In Asia things are a bit different, it is not a case of, to misquote Orwell, four legs bad two legs good or vice-versa. In Asian folklore shape shifters are not wholly bad or good their actions can depend on how they are treated by people. In the folklore of Asia the werewolf is often replaced by the Weretiger, although some cultures have regional variations like the Werecrocodiles. In China one tradition has it that ghosts of men killed by tigers will possess people and turn them into Weretigers that will act in a similar way to European werewolves and rampage around the area killing people in vengeance for their own death. In other cultures powerful sorcerers are said to be able to become Weretigers and after killing and eating many people a tiger may become a Weretiger.

In Indonesia, and Sumatra in particular, there are many stories found in folklore about Weretigers. It is generally believed there that the ability to become a Weretiger will be often be inherited and that a Weretiger is a powerful sorcerer, wise man or shaman and benevolent towards his fellow men unless he has just cause to take revenge for something. According to Sumatran tradition a Weretiger will only change at night and often will do this in order to protect crops and plantations. Tradition also has it that once a man has taken on the form of the tiger he will not recognise anybody, even close friends and family members unless they call out to him by name. Another tradition states that sometimes Weretigers will disguise themselves as beggars and then transform themselves into tigers to exact revenge on those cruel enough to refuse them a donation. This tale was quite possibly originally spread by beggars themselves however and may have little to do with the shamans that claim to be Weretigers (be on your guard in your local city centre for chuggers that may be Weretigers though).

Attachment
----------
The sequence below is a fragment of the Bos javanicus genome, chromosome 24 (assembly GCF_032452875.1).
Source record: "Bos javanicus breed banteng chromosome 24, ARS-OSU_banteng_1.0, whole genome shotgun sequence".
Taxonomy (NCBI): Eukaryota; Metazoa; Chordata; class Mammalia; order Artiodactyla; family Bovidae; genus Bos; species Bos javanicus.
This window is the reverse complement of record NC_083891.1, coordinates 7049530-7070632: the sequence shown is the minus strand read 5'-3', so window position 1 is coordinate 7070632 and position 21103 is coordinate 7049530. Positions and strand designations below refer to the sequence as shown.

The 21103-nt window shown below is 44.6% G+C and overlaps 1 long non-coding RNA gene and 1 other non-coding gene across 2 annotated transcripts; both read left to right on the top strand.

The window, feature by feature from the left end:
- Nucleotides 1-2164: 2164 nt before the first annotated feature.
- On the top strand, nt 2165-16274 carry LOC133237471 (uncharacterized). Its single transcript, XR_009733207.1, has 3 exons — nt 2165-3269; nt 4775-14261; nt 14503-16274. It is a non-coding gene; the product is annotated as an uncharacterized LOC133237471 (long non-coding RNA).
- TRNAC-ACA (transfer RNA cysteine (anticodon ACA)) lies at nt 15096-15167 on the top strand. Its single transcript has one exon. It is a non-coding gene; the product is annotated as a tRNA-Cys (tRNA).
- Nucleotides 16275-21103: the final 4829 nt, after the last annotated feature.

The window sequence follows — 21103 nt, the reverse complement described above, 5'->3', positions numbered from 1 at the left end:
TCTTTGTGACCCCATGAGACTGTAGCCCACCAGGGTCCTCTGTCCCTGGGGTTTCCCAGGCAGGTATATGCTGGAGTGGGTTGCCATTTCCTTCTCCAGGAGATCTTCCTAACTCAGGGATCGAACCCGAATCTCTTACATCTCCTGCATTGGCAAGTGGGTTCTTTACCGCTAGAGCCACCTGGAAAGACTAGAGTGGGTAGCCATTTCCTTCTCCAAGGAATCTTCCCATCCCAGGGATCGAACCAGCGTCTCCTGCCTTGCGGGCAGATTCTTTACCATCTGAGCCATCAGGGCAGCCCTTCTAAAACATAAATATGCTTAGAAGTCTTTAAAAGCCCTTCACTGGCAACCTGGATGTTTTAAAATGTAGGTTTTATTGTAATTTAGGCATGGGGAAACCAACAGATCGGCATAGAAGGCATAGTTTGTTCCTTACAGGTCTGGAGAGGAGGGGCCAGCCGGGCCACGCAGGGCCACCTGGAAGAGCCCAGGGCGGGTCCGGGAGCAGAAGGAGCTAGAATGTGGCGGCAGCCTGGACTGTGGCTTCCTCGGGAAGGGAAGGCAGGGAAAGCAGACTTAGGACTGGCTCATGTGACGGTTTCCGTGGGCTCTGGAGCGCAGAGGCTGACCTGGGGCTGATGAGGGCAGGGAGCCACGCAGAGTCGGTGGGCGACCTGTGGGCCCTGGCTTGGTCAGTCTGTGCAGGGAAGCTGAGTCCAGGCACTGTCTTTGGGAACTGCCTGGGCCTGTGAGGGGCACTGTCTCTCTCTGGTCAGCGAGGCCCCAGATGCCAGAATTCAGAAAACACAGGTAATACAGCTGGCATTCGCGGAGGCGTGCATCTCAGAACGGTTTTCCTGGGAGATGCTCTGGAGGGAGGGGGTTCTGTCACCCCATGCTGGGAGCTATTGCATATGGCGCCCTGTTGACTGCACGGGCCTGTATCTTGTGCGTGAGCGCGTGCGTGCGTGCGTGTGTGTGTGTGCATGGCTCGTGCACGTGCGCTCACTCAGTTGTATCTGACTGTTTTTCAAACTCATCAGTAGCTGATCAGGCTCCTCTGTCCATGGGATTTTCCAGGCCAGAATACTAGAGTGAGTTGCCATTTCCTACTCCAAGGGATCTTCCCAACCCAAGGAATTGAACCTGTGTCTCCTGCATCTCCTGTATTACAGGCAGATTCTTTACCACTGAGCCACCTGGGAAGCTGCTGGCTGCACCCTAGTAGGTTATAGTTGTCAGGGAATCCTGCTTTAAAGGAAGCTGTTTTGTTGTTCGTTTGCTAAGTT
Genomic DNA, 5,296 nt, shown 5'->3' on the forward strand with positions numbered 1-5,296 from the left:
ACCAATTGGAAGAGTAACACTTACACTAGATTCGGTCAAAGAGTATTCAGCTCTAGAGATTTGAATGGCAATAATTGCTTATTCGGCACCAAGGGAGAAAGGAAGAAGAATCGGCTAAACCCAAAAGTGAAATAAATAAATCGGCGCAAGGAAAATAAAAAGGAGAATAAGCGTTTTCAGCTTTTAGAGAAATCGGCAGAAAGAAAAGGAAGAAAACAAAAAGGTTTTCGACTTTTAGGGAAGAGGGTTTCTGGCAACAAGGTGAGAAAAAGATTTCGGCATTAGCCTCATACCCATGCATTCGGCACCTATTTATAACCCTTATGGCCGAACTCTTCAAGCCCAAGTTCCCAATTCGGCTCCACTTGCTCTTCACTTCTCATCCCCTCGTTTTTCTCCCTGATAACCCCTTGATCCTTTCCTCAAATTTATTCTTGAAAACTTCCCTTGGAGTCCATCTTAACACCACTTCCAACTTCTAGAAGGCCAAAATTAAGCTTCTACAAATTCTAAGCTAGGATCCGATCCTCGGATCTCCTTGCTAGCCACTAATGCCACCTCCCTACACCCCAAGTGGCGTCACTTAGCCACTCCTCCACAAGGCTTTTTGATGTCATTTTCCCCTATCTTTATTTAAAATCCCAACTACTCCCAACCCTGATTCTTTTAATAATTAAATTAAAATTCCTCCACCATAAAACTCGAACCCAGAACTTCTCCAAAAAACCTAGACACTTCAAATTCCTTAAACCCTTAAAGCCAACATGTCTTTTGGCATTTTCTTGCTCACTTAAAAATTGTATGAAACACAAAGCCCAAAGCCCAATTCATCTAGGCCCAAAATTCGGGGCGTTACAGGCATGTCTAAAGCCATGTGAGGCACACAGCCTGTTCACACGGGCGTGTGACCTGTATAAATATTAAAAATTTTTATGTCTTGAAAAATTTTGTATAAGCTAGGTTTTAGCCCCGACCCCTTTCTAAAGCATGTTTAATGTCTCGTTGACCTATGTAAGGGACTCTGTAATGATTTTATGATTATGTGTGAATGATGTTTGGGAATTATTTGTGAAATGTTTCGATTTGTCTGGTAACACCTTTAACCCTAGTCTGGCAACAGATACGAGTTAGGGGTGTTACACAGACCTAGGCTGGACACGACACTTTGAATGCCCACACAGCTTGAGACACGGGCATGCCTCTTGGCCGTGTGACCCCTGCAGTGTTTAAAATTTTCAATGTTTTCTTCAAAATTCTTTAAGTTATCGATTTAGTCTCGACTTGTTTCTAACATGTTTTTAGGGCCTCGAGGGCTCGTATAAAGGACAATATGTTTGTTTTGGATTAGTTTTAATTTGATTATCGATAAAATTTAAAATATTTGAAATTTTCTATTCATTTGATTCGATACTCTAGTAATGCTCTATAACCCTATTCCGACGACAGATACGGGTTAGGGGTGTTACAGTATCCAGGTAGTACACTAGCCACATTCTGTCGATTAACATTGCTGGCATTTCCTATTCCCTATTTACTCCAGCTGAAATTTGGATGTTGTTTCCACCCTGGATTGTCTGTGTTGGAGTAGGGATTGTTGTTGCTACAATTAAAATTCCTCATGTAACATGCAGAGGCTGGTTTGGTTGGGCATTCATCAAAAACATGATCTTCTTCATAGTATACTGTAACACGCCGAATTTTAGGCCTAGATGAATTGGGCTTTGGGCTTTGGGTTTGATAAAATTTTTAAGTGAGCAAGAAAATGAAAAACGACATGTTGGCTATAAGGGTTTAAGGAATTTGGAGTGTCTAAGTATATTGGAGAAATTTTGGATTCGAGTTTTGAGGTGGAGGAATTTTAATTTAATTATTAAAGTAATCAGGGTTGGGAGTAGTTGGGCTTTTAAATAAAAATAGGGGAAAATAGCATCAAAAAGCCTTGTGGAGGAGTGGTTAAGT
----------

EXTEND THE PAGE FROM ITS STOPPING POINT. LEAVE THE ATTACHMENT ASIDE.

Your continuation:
On a previous CFZ expedition to Sumatra John Hare investigated local folk beliefs on Weretigers and found that they are still very much alive and well. He found out that rather than making a biological change of shape a Weretiger will take on the soul and mannerisms of the tiger through a martial art whereby they enter a trance like state and channel it’s spirit. One of the expeditions guides was in-fact a Weretiger in this sense and quite proficient in the art.

A Weretiger, in the Sumatran sense of the word, could not be described as a cryptid as there is no doubt they definitely exist, but the question is where do real Weretigers end and where do the legends begin. Certainly if a person believes they are and trains their body to be able to act in a similar manner to a tiger, or how a human perceives a tiger to act, then they can be said to be Weretigers in the same way that the Bererkers were seen as wolves or other animals on the battlefield.

HAUNTED SKIES: 12.3.1968 - UFO Sighting (Glasgow)


OLL LEWIS: Yesterday's News Today


On this day in 1979 the Vela incident occurred (nothing to do with Paul ).
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Restoring the 'churning of the sea of milk' gallery in Angkor Wat: